Graveyard of the St. Lawrence
A Treacherous Piece of Real Estate
I received my P.A.D.I. Sport Diving Ticket back in 1982 at the Shearwater Military Base located in Dartmouth, Nova Scotia (NS), east coast of Canada, right on Halifax Harbor.
Even though I was a civilian, the Canadian Navy was allowing non military personal access to their training facilities along with all their expertise and equipment, so I jumped at the opportunity.
My Dive Master back then, Mike "Knobby" Walsh loved to push civies (as he called us) right to the limits.
I quickly rose to level 3 in a few months so Knobby invited me to join a group of 15 other divers on a 10 day underwater treasure hunting trip to an island right out in the Atlantic Ocean,about 20 miles off the Northeast tip of Cape Breton Island, NS, called St. Paul's Island.
Known as the Graveyard of the Gulf of St. Lawrence, St. Paul's has over 300 registered shipwrecks dating back to the 1600's most of which occurred long before modern navigational equipment was invented.
One of those wrecks was a treasure ship called The Royal Sovereign that went down in a hurricane back in the 1800's while delivering a huge payroll of Mexican Silver Coins along with a few hundred soldiers, from England to Canada, which I believe were all going to be used to help the war effort at that time.
We heard there were still coins from the Sovereign and jewelry being found from other wrecks off St. Paul's and we had a few dive site leads from some credible, local fisherman so we were excited to get started.
One fisherman actually told Knobby that he had an old chest caught up in his fishing gear and was just starting to haul it up out of the water when it broke loose and fell back in, down to a depth of around 220 ft. He said it had to be very heavy for it to snap his gear like it did
Knobby did one, quick dive in that location but with no luck. It's a pretty deep dive. If we had access to the modern equipment and technology we have today, we might have had some better results but I still know approximately where that location is so next time I go back, who knows what we might find.
Over the years there has been several major diving expeditions around the island but no luck so far finding the famous but elusive treasure ship and it's rich cargo.
Backing up a little, Knobby had all of our gear flown to the island by Sea King military helicopter but all the divers, including myself and Knobby's two sons Mike and Paul, who were also very capable divers.
We then drove the 8 hours from Shearwater to a place called Dingwall, NS and from there we rented a fishing boat to get out to St. Paul's which was located in a beautiful spot by Dingwall called Aspe Bay.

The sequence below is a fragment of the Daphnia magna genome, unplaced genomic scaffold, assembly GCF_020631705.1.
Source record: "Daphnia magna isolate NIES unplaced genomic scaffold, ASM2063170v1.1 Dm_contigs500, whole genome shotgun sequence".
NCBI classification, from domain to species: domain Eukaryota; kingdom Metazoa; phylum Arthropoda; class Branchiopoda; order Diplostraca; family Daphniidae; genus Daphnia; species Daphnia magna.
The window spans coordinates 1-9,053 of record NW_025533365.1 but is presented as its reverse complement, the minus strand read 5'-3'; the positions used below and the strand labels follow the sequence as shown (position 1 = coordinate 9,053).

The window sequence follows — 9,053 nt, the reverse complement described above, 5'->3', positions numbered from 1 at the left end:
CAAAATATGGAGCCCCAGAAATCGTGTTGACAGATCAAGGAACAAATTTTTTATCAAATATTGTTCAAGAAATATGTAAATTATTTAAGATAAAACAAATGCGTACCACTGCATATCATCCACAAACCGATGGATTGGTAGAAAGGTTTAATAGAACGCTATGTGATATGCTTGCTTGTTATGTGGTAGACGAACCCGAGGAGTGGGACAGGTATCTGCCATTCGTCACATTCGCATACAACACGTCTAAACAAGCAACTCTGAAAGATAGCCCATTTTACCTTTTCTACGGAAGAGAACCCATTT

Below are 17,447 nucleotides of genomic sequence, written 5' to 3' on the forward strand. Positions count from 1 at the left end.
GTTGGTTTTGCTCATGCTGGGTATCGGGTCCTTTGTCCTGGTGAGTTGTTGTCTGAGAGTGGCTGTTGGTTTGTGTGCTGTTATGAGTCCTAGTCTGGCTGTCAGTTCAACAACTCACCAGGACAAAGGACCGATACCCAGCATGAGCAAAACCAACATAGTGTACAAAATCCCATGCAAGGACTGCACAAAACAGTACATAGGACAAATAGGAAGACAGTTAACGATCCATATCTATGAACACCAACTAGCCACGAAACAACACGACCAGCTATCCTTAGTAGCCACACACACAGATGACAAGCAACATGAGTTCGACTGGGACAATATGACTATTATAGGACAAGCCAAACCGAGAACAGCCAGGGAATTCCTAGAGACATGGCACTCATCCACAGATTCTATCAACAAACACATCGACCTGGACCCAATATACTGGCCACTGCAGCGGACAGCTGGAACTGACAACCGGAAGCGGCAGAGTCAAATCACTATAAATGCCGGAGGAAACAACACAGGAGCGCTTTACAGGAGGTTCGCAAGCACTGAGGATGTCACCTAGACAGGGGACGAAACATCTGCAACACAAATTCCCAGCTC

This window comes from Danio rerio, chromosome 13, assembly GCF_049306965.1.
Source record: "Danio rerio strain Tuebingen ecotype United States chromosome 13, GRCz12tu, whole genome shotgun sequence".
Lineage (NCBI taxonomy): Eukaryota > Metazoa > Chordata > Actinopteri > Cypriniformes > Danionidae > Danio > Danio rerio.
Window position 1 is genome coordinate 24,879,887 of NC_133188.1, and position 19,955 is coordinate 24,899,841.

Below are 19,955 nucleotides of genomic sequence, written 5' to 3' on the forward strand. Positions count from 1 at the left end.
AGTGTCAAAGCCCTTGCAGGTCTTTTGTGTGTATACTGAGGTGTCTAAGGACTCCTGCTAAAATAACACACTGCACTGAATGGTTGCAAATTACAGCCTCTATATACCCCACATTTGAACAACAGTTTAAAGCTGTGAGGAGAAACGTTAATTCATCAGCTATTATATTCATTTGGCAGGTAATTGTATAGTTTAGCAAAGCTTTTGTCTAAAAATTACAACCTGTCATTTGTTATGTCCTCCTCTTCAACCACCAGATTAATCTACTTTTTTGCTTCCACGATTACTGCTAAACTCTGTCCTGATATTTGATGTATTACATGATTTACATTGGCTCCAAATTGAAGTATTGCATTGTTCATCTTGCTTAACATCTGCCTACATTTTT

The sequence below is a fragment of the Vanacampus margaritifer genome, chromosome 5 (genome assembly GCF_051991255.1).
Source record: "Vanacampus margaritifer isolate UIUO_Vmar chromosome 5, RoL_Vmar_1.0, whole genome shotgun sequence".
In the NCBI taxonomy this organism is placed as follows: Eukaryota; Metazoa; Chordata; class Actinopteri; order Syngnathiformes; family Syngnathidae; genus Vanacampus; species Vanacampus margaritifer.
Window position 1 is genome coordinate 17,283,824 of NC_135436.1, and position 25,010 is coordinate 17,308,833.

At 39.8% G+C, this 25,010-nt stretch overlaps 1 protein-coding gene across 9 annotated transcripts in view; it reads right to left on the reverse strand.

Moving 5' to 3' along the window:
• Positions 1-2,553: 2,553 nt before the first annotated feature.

From the water, Aspe Bay reminded me of Hawaii. The only thing missing were Palm Trees. It has a 4 &1/2 mile long, white sandy beach that is always deserted and in the background you can see the world famous Cabot Trail that whines through the Cape Breton Highlands.
What a beautiful spot. Unfortunately, many tourists drive over the Cabot Trail and keep heading to Sydney, the capital city of CB and pass right by the turnoff leading out to Dingwall and never even knew that such a paradise like Aspe Bay is even there. Maybe that's a good thing
Aspe Bay itself is also well known for another treasure ship that went aground in a hurricane back in the 1800's called The Auguste.
The wealthiest families in Montreal at that time where expelled from Canada and ordered back to France but were allowed to take their family fortunes with them. The hurricane hit and drove The Auguste right into Aspe Bay along with it's treasure.
There has been several expeditions over the years searching for that ship also including one that my friend Colin Caines, who owns the local dive shop, put together the last time I was up there back in 2006 and was featured on a Canadian TV show called Land and Sea.
Although many coins and some jewelry have been found, The Auguste and The Sovereign are still there waiting to be discovered and knowing Colin like I do, he won't stop looking until he finds them.
Currently, as I write this, Nova Scotia is the only province in Canada that still allows anyone who finds a treasure to keep 90% of the bounty which In my opinion is fair considering the costs and risks involved in putting an expedition together.
All other provinces only allow you to keep 10% so for all you treasure hunting enthusiasts out there reading this, the clock is ticking because i know they are trying to change that law as I speak.
The Gulf Stream, which is an ocean river that flows Northeast off the East Coast of Florida and skims right by Northern Cape Breton, NS, on it's way to Western Europe, brings very warm waters with it in the summer months along with some unusual sea creatures only found in Southern waters.
St. Paul's is also a breeding ground for sharks in August/ September, which I also didn't know until after the trip as we were making our way back to the mainland and we noticed more and more swimming by, heading towards the Island.
I don't mind swimming with sharks as long as you remember to stay cool and respect the fact that you are a guest in their world but I do have to admit that when I'm floating on the surface getting ready to go down, with a black wet suit on, arms and legs splashing around knowing I look like a fat, juicy seal to a hungry shark, I do get a little nervous but once I'm under, I feel like I'm just part of the scenery.